Managing emergencies in general practice

Part C – Mental health in emergencies

Psychological preparation for an emergency

Last revised: 13 Dec 2019

While some disasters occur seasonally, such as floods and bushfires, other disasters, such as earthquakes, are less predictable. While governments and disaster response agencies often start to prepare for disasters in anticipation of the disaster season, less thought may be given to what people can do to psychologically prepare for a disaster.

Being both physically and psychologically prepared for a disaster is of paramount importance. Understanding what people can do to psychologically prepare for a disaster and what they can do to cope during and after a disaster can make a significant difference to those adversely affected. It is common and natural for people to experience depression and various problems with anxiety in a disaster.9 However, having a good understanding of what to expect during and after a disaster can assist in decreasing people’s anxiety levels. People who are psychologically prepared for a disaster are generally more confident and able to make effective decisions regarding their emergency management plans.10

It is good practice to consider what activities practice staff can undertake to ensure that that they are psychologically prepared for an emergency.

The Australian Red Cross, in collaboration with the Australian Psychological Society, has developed a framework outlining the appropriate steps to take to ensure psychological preparedness for an emergency (refer to Table 1).

 Psychological preparation for a disaster

Table 1.

Psychological preparation for a disaster

  1. Commonwealth of Australia. Attorney-General’s Department. Disaster health – Handbook 1. Canberra: Australian Emergency Management Institute, 2011.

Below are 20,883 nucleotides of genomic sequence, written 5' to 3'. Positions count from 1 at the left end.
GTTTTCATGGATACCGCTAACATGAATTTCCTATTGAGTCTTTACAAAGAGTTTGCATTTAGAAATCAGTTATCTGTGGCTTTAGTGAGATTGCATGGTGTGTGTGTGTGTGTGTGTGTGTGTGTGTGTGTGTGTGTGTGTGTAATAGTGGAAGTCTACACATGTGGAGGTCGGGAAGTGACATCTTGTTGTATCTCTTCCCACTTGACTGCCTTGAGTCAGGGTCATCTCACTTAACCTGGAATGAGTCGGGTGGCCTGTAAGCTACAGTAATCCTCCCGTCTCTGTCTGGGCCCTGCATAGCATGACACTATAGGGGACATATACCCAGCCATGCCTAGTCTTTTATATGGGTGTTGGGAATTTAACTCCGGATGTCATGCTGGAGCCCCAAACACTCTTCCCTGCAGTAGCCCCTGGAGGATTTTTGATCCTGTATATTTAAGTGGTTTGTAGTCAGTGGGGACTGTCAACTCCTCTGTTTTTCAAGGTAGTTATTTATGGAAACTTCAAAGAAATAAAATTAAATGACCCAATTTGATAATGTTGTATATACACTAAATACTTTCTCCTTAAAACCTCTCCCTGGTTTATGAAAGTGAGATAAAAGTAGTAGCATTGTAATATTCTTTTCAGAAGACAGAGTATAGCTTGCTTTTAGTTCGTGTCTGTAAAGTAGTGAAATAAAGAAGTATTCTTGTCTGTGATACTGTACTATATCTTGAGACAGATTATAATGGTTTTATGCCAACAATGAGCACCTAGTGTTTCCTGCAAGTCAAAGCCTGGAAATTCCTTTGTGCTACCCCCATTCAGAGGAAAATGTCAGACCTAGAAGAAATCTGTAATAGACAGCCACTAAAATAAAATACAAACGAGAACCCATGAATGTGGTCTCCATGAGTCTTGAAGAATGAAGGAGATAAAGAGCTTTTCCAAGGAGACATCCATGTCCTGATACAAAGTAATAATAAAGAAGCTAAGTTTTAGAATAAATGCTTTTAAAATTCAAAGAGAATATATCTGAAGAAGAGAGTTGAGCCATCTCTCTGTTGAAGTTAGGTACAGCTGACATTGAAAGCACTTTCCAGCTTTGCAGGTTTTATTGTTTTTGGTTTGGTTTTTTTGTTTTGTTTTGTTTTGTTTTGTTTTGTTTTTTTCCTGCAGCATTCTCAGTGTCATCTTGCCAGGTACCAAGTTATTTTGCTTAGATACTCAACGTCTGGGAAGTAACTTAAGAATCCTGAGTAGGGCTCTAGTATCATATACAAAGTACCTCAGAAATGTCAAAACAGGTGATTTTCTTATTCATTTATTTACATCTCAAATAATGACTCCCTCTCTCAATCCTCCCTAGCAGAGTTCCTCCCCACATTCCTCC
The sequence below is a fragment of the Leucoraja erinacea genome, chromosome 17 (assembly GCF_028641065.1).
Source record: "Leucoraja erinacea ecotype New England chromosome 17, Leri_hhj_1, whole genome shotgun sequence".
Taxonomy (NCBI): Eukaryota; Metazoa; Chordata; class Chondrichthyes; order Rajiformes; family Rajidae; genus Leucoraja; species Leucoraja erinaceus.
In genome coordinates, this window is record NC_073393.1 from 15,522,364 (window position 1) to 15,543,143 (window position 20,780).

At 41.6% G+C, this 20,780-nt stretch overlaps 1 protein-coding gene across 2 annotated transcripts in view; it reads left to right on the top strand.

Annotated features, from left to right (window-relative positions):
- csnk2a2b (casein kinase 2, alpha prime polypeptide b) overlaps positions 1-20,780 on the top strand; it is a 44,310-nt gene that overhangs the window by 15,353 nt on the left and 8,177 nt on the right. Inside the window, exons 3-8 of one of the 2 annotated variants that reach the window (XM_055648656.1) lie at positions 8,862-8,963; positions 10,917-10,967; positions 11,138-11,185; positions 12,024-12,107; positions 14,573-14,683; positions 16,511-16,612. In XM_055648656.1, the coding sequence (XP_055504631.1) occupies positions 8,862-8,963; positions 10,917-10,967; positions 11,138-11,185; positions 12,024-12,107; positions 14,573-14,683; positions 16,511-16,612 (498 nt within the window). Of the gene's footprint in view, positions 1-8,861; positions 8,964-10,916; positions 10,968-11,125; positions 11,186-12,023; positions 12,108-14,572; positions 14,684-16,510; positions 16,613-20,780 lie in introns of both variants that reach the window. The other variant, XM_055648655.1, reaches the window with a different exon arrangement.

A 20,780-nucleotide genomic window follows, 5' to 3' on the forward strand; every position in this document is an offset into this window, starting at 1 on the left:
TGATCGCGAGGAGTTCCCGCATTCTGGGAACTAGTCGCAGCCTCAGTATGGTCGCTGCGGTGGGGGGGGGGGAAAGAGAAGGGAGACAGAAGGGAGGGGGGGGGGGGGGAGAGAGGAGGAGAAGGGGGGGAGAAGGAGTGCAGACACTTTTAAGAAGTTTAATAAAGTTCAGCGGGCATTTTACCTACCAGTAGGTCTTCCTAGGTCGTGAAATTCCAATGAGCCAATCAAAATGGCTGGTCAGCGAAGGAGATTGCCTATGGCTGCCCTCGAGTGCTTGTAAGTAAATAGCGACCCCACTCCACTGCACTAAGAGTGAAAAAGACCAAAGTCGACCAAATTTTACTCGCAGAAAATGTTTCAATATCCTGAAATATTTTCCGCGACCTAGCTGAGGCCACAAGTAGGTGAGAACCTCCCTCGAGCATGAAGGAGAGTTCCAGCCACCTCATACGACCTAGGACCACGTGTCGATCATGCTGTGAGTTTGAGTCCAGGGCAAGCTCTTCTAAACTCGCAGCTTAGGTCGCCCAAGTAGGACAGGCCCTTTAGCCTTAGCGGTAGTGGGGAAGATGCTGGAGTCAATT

2. International Federation of Red Cross and Red Crescent Societies. World Disasters Report 2013: Focus on technology and the future of humanitarian action. Geneva: IFRC, 2013. [Accessed 27 March 2017].
  3. Australian Red Cross and Australian Psychological Society. Psychological first aid: An Australian guide to supporting people affected by disaster. Carlton, Vic: Australian Red Cross, 2013. Australian_Guide.pdf [Accessed 21 March 2017].
  4. Australian Business Roundtable for Disaster Resilience and Safer Communities. The economic cost of the social impact of natural disasters. Sydney: Deloitte Access Economics, 2016. [Accessed 27 March 2017].
  5. Australian Bureau of Statistics. Patient experiences in Australia: Summary of findings, 2015–16. Belconnen, ACT: ABS, 2016. [Accessed 23 March 2017].
  6. Commonwealth of Australia. Department of Health and Ageing. Review of Australia’s health sector response to pandemic (H1N1) 2009: Lessons identified. Canberra: Department of Health and Ageing, 2011. [Accessed 29 March 2017].
  7. NSW Health and University of Western Sydney. Disaster Mental Health Manual 2012. University of Western Sydney: Disaster Response and Resilience Research Group, 2012. Documents/disaster-mental-health-manual.pdf [Accessed 28 March 2017].
  8. Neria Y, Galea S, Norris F. Mental health and disasters. New York: Cambridge University Press, 2009. [Accessed 28 March 2017].
  9. Bryant R. The impact of natural disasters on mental health. InPsych April 2009. impact_disasters [Accessed 27 March 2017].
  10. Australian Psychological Society. Psychological preparation for natural disasters. Melbourne: APS, 2017. [Accessed 27 March 2017].
  11. Kessler RC, Galea S, Gruber MJ, Sampson NA, Ursano RJ, Wessely S. Trends in mental illness and suicidality after Hurricane Katrina. Mol Psychiatry 2008;(4):374–84. [Accessed 27 March 2017].
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